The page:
The Wade Tract by Jim Cox

Until the mid-1800s, America’s longleaf pine forests seemed endless as they dominated nearly 60 million acres from Virginia to Florida to Texas. The forest was building a nation, and the end was nowhere in sight. The heartwood was especially coveted because wood-rotting fungi couldn’t disfigure the light, cinnamon-yellow wood, and the tight, dense grain wrecked the jaws of even the most determined termites. But longleaf forests today cover just 3 percent of their original range, and most are comparatively young forests that have been hacked and harvested at numerous points in their careers. 

All of which makes the beauty, music and mysterious improbability of the Wade Tract Preserve and its old-growth longleaf pine even more inspiring. Hundreds of grand old trees with tall, erect postures steeple-stretch toward the sky. Others with gnarled, wrought-iron branches, flat-headed tops, and tumescent boles lean at defiant angles toward the tug of the earth like huge bonsai bowing to greet guests arriving for a ceremonial tea. Beneath the trees lies an expansive prairie-carpet filled with golden grasses and green ferns and stretching in all directions.

The music of this old-growth longleaf forest is equally direct in its appeal. The performance begins when the wind moves unimpeded through the widely spaced trees and flows across millions of thin green instruments gathered in bunches at the ends of stout branches. The long, taut needles offer up silk-slim whispers on a slight breeze, the muffled, distant hissing of young owls. When stoked by strong gusts, those same long instruments ripple with a loud, slicing drone filled with resonance and overtones, a chorus of manatees inhaling-exhaling, inhaling-exhaling. There is no other orchestra that makes such music, and it’s music crafted by one of the rarest forests in North America.

The improbability of the Wade Tract is perhaps the most difficult facet to absorb.  An individual longleaf can live for over four hundred years, holding tightly to its patch of earth until struck by lightning or felled by a storm.  A longleaf forest that has grown back in an area cut over a century ago contains only teenagers and young adults when compared to an old-growth tract, so why were the ancient trees of the Wade Tract spared from the ax?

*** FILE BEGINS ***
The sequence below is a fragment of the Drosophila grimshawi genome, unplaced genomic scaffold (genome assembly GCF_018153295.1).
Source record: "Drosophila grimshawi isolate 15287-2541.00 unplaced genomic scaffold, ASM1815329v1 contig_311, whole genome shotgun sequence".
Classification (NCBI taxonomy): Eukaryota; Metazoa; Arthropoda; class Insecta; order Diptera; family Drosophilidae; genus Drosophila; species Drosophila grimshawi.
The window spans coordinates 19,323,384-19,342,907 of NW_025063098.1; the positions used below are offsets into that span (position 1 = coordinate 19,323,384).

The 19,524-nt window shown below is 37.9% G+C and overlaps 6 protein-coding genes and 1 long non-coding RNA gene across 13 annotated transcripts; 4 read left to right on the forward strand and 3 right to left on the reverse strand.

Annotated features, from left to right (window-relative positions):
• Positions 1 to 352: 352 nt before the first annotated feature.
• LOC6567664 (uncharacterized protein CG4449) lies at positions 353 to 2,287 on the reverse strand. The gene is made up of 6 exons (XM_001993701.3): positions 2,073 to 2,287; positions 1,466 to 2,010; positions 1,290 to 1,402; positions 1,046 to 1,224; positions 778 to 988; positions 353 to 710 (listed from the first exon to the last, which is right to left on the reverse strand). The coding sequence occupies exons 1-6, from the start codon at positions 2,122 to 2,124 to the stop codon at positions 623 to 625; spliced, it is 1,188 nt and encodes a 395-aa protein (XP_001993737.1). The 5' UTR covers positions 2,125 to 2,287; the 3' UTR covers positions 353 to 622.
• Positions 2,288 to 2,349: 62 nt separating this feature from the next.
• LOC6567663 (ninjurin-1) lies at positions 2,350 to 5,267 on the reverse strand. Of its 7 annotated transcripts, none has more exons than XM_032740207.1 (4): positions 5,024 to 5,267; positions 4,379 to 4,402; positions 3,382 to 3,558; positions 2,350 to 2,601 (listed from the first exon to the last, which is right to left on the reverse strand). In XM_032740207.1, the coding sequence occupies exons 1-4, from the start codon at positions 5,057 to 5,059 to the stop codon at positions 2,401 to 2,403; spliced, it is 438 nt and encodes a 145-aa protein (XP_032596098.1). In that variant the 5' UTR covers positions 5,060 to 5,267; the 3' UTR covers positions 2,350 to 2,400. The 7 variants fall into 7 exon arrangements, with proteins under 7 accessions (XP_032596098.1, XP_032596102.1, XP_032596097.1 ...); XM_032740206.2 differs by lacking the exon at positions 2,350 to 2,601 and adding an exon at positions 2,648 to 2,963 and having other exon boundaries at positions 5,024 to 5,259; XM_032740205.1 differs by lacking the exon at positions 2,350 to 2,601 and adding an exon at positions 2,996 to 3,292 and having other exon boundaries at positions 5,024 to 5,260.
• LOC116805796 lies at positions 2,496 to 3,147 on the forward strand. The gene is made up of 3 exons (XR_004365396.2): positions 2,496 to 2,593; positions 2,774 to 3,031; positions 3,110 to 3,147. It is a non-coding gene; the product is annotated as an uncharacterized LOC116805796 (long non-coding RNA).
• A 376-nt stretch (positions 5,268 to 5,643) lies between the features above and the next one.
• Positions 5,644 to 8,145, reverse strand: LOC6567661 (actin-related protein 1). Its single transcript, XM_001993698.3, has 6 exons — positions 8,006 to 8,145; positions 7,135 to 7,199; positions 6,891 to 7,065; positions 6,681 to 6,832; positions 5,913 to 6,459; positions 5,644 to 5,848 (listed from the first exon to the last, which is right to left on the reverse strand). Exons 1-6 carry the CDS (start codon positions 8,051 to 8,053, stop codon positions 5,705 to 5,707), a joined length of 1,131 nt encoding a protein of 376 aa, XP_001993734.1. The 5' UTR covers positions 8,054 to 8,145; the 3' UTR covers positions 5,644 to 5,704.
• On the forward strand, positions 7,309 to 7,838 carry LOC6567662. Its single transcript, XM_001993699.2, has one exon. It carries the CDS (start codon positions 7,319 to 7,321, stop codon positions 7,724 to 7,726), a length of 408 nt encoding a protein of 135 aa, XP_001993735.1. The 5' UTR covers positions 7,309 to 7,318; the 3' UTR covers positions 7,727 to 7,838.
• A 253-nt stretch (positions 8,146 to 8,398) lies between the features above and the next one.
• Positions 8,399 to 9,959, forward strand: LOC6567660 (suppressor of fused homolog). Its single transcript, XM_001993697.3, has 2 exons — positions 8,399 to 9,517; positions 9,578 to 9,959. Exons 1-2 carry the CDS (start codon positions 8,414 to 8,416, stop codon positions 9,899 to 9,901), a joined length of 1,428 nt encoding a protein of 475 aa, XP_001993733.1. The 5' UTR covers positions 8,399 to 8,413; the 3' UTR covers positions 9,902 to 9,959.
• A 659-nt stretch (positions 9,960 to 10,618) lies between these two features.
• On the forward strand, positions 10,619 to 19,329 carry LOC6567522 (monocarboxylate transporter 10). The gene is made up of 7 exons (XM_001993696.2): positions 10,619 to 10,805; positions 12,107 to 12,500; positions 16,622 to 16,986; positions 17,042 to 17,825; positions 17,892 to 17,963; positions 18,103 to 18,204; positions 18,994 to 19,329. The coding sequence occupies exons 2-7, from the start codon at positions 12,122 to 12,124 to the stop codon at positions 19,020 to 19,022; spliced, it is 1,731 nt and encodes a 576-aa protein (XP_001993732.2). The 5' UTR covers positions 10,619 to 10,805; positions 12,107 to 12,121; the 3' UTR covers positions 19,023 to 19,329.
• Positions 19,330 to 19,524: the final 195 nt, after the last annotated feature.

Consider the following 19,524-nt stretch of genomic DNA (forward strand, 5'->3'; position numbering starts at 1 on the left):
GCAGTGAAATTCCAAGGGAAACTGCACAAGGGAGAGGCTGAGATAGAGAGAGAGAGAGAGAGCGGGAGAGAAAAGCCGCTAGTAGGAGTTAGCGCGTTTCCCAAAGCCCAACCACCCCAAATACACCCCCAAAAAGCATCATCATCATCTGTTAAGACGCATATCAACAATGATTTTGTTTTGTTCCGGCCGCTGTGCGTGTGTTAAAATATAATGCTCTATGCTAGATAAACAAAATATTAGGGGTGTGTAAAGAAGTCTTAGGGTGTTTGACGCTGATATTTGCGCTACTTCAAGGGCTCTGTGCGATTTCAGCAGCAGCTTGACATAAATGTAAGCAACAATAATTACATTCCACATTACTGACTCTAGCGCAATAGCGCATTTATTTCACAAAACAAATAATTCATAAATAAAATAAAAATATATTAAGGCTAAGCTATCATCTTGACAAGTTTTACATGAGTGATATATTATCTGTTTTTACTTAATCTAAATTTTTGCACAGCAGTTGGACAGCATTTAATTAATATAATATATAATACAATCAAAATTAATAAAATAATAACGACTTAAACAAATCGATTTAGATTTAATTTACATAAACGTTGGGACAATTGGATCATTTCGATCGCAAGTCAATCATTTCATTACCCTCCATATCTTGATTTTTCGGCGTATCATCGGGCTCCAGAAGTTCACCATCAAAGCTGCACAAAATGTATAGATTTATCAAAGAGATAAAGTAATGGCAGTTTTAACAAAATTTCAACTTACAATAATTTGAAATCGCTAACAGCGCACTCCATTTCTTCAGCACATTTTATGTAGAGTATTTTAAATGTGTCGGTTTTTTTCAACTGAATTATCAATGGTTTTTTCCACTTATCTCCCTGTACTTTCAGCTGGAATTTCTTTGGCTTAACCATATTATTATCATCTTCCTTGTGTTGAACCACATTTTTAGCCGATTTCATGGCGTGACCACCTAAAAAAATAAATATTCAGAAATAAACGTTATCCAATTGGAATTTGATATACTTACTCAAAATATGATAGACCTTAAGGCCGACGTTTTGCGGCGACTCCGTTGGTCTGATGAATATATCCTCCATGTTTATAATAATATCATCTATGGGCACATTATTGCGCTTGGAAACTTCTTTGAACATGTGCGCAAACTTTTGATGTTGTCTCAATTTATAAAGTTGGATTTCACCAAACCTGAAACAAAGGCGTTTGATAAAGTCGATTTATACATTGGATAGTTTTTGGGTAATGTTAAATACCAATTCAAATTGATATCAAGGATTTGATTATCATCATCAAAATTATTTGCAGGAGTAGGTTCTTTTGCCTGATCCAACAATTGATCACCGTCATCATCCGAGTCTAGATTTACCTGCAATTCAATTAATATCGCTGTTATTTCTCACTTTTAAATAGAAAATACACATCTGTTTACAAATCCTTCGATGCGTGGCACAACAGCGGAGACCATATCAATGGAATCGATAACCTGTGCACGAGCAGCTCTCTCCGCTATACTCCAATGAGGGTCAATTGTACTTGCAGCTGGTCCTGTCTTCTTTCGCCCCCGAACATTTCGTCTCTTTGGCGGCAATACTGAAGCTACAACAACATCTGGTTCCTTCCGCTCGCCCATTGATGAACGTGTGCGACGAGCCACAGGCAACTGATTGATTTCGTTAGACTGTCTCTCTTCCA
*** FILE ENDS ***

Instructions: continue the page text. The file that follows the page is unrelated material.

The answers swirl amid a complex stew of culture, timing, and rare luck. The simple need for potable water led the native Apalachees to cluster their settlements around sinkhole lakes to the south, away from the expanse of pinewoods. The region’s antebellum plantations developed just in time to have their lifeblood drained by the Civil War. The Gilded Age’s wealthy industrialists rode trains south to the last stop at Thomasville and found they could pursue quail using fancy new armament. Finally, Herbert Stoddard, a young Wisconsin biologist with phenomenal acumen, lit a fire that my colleagues and I work to preserve.

This is what makes the Wade Tract special: a strange blending of the last vestiges of a decimated landscape and a cultural history peppered by fire-arm technology and fire ecology, slavery and slow transportation, tenant farms and industrial titans and, most importantly, lots and lots and lots of sheer luck.

About the Author

Jim Cox climbs trees for Tall Timbers Research Station. , which provides more information about this endeavor. When he’s not listening to the music in the pines, he crunches numbers and cranks out dry technical papers on the bird life of the Red Hills. One of his long-term goals is to see an endowed position created at Tall Timbers for the purpose of studying the fauna and flora of the Wade Tract.

This essay is excerpted and adapted from one that appeared in Between Two Rivers: Stories from the Red Hills to the Gulf, the inaugural publication of the Red Hills Writers Project.

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